The Royal Free Charity has been shortlisted in two categories of a national awards scheme that celebrates the contribution volunteers make to the health and care sector.

Volunteers, and staff from the Royal Free London NHS Trust’s sleep and ventilation clinic, have been shortlisted in the Innovation in Volunteering category for a digital skills pilot project that saw an increase in the numbers of patients attending their remote appointments.

Meanwhile, in the Young Volunteer of the Year award, 20-year-old Holly Grant has made the shortlist.

Jon Spiers, chief executive of the Royal Free Charity, said: “Having recently achieved Investing in Volunteers status, our volunteer service is going from strength to strength. All 900 of our amazing volunteers play a valuable part in supporting the patients and staff of the Royal Free London and it’s particularly heartening to make the shortlist of these prestigious national awards.”

The awards celebrate the invaluable contributions made by volunteers across the UK during the past turbulent year, fundamentally defined by the COVID-19 pandemic.

Young Volunteer of the Year award

Royal Free Charity volunteer Holly

Holly Grant, now a first-year nursing student, volunteers at Barnet Hospital as part of the charity’s young volunteer programme. She undertakes admin duties and other non-clinical tasks with confidence, which means that staff can focus their attention on the clinical needs of the patients and the ward. She displays exceptional patience and empathy when supporting patients with dementia.

Holly is also committed to providing peer support to other young volunteers. Recently, Holly has mentored new young volunteers who have started in the hospital to show them the ropes. Ward volunteering can be quite a daunting experience for new volunteers, especially during a pandemic; she has been a brilliant role model, helping the charity to nurture the next generation of young volunteers.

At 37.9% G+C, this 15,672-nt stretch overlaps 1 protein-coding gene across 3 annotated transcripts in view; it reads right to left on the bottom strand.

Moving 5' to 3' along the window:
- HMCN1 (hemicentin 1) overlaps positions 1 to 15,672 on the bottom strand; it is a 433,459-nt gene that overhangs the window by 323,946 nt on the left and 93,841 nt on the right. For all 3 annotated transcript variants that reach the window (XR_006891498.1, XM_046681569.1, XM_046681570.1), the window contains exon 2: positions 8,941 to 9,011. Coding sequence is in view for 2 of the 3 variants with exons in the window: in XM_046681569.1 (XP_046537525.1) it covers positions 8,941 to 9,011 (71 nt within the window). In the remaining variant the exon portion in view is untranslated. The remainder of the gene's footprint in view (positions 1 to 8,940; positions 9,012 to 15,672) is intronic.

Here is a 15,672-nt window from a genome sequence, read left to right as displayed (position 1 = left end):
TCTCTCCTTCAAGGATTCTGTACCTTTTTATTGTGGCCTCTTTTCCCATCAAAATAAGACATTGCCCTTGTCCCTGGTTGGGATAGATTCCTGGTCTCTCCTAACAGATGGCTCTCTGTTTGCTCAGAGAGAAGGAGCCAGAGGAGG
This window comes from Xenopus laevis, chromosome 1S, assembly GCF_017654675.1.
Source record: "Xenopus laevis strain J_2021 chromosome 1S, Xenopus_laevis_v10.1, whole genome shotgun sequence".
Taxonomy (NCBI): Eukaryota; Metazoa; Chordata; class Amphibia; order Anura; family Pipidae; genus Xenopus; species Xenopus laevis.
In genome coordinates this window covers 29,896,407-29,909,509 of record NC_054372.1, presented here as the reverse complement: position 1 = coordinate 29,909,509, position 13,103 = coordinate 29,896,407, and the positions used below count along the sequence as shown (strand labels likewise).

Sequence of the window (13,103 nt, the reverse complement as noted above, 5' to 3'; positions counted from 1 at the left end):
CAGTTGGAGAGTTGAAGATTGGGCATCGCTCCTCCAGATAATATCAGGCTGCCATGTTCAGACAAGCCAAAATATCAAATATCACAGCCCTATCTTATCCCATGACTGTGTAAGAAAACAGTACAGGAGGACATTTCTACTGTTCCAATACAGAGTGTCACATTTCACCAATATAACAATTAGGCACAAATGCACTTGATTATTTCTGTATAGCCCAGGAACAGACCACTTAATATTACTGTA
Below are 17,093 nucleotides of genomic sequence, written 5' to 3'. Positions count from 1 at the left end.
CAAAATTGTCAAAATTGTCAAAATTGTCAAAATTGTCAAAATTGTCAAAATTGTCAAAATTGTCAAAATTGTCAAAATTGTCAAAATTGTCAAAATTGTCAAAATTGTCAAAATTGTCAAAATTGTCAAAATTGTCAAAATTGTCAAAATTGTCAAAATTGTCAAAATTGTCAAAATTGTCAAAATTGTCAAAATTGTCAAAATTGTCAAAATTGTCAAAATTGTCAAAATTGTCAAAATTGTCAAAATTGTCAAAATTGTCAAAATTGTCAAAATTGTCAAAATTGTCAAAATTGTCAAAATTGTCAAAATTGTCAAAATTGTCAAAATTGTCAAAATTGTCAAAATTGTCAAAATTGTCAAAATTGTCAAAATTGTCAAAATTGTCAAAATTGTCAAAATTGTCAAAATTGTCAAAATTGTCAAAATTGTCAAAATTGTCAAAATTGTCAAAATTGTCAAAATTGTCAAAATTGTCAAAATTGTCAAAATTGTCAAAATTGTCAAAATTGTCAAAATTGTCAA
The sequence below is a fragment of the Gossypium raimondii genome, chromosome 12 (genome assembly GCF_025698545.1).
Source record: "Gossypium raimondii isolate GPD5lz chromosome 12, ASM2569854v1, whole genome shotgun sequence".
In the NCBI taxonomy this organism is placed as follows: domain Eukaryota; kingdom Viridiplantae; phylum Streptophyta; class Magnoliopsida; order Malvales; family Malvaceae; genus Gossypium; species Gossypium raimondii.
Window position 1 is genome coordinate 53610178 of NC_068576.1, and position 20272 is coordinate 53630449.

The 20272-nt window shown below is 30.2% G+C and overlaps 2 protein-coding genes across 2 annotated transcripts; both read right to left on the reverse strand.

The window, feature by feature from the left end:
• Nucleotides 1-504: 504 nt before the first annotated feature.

Holly said: “Volunteering has taught me so much and given me opportunities to grow and understand the different stages of life and what support people need in times of bad health.

“Giving people my time in some of the hardest points in their life is important and rewarding, especially in these current times when visitors are not necessarily allowed in. I’m proud to be that friendly face, and prouder to do it on behalf of the Royal Free Charity that I’m honoured to be a part of.”

Innovation in Volunteering Award

The digital skills pilot was set up to address concerns that the move to telephone and video appointments during the pandemic might be hard for some patients to adapt to, especially if they were not confident with using video call technology. The main aim was to help reduce health inequalities by tackling digital exclusion in the local area.

Royal Free Charity volunteers worked with staff from the trust’s sleep and ventilation clinic, including Sarah Milne, lead renal nurse, and Stephanie Mansell, consultant physiotherapist, to design and deliver the project.  The objective was to assist patients to remotely attend their clinic appointments and explain and provide information on how to use the appropriate digital platforms and how to adhere to Infection and prevention control measures if attending in person.